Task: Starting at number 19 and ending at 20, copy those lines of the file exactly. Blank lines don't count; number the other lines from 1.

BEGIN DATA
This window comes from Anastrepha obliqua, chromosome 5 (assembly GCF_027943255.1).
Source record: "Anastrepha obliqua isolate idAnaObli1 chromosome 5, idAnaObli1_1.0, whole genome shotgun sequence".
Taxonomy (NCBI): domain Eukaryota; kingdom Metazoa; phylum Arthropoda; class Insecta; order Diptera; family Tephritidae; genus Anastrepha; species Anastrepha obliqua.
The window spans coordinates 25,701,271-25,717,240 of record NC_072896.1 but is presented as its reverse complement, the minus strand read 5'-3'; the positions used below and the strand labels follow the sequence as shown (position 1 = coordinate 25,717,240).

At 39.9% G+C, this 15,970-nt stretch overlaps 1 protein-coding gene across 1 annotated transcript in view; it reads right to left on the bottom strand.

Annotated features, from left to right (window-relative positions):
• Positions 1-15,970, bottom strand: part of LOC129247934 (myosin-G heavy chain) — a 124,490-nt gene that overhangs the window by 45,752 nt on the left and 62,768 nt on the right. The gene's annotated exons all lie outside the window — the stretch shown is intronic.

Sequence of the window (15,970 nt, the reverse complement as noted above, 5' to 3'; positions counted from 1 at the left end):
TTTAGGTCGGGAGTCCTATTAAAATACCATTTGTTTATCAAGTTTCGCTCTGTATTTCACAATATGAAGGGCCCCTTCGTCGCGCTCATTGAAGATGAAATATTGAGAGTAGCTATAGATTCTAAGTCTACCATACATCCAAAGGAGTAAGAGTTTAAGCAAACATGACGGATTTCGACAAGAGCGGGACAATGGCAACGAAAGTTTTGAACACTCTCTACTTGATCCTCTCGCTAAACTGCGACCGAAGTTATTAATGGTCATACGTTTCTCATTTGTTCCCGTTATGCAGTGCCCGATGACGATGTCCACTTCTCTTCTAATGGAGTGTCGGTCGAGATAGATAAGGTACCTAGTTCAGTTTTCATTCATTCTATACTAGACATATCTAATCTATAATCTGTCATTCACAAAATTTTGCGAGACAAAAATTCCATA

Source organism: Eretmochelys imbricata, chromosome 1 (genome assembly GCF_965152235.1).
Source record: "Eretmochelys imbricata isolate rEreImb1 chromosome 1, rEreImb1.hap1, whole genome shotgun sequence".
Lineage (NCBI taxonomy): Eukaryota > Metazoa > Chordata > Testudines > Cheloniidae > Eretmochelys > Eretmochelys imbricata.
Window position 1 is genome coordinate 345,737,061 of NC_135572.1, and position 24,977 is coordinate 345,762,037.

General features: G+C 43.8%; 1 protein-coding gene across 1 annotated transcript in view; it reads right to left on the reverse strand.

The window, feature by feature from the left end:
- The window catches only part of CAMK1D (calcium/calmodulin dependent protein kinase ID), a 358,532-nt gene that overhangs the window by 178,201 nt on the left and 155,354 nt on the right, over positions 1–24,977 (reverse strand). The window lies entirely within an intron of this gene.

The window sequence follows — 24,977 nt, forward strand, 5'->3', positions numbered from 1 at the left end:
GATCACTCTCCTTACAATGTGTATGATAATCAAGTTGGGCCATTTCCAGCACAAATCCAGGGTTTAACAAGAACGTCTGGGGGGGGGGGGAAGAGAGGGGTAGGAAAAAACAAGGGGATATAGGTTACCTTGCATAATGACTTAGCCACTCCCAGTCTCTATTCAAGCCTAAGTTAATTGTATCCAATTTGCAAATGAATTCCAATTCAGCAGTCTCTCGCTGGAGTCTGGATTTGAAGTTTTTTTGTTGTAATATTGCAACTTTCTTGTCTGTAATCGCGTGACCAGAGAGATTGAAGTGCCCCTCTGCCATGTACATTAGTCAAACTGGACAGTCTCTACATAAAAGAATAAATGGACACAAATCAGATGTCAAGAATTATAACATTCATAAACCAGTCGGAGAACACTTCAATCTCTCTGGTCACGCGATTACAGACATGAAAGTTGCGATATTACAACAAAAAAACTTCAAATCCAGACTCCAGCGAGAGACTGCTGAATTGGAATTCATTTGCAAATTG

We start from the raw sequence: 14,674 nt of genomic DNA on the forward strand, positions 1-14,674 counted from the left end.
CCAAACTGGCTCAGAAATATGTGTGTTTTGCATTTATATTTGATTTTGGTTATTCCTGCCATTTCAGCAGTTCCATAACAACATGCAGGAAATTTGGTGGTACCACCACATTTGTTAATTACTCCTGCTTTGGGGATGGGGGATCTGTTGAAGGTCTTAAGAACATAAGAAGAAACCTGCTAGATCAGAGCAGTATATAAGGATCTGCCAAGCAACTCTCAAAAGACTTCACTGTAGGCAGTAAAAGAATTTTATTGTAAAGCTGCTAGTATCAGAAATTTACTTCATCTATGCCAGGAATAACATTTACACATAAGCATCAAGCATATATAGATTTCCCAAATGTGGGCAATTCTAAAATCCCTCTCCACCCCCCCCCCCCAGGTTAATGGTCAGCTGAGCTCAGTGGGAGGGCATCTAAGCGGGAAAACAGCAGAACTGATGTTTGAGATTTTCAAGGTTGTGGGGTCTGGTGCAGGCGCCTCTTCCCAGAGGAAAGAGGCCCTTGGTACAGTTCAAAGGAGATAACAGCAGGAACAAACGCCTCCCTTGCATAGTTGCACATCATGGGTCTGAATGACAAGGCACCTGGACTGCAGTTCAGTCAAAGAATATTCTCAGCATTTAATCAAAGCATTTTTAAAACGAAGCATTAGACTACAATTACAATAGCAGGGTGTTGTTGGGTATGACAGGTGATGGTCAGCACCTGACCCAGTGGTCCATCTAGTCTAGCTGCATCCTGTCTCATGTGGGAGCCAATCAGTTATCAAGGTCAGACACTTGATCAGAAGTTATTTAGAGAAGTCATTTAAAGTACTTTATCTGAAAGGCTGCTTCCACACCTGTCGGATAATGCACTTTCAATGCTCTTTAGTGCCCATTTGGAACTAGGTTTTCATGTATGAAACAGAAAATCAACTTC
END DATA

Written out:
We start from the raw sequence: 14,674 nt of genomic DNA on the forward strand, positions 1-14,674 counted from the left end.
CCAAACTGGCTCAGAAATATGTGTGTTTTGCATTTATATTTGATTTTGGTTATTCCTGCCATTTCAGCAGTTCCATAACAACATGCAGGAAATTTGGTGGTACCACCACATTTGTTAATTACTCCTGCTTTGGGGATGGGGGATCTGTTGAAGGTCTTAAGAACATAAGAAGAAACCTGCTAGATCAGAGCAGTATATAAGGATCTGCCAAGCAACTCTCAAAAGACTTCACTGTAGGCAGTAAAAGAATTTTATTGTAAAGCTGCTAGTATCAGAAATTTACTTCATCTATGCCAGGAATAACATTTACACATAAGCATCAAGCATATATAGATTTCCCAAATGTGGGCAATTCTAAAATCCCTCTCCACCCCCCCCCCCCAGGTTAATGGTCAGCTGAGCTCAGTGGGAGGGCATCTAAGCGGGAAAACAGCAGAACTGATGTTTGAGATTTTCAAGGTTGTGGGGTCTGGTGCAGGCGCCTCTTCCCAGAGGAAAGAGGCCCTTGGTACAGTTCAAAGGAGATAACAGCAGGAACAAACGCCTCCCTTGCATAGTTGCACATCATGGGTCTGAATGACAAGGCACCTGGACTGCAGTTCAGTCAAAGAATATTCTCAGCATTTAATCAAAGCATTTTTAAAACGAAGCATTAGACTACAATTACAATAGCAGGGTGTTGTTGGGTATGACAGGTGATGGTCAGCACCTGACCCAGTGGTCCATCTAGTCTAGCTGCATCCTGTCTCATGTGGGAGCCAATCAGTTATCAAGGTCAGACACTTGATCAGAAGTTATTTAGAGAAGTCATTTAAAGTACTTTATCTGAAAGGCTGCTTCCACACCTGTCGGATAATGCACTTTCAATGCTCTTTAGTGCCCATTTGGAACTAGGTTTTCATGTATGAAACAGAAAATCAACTTC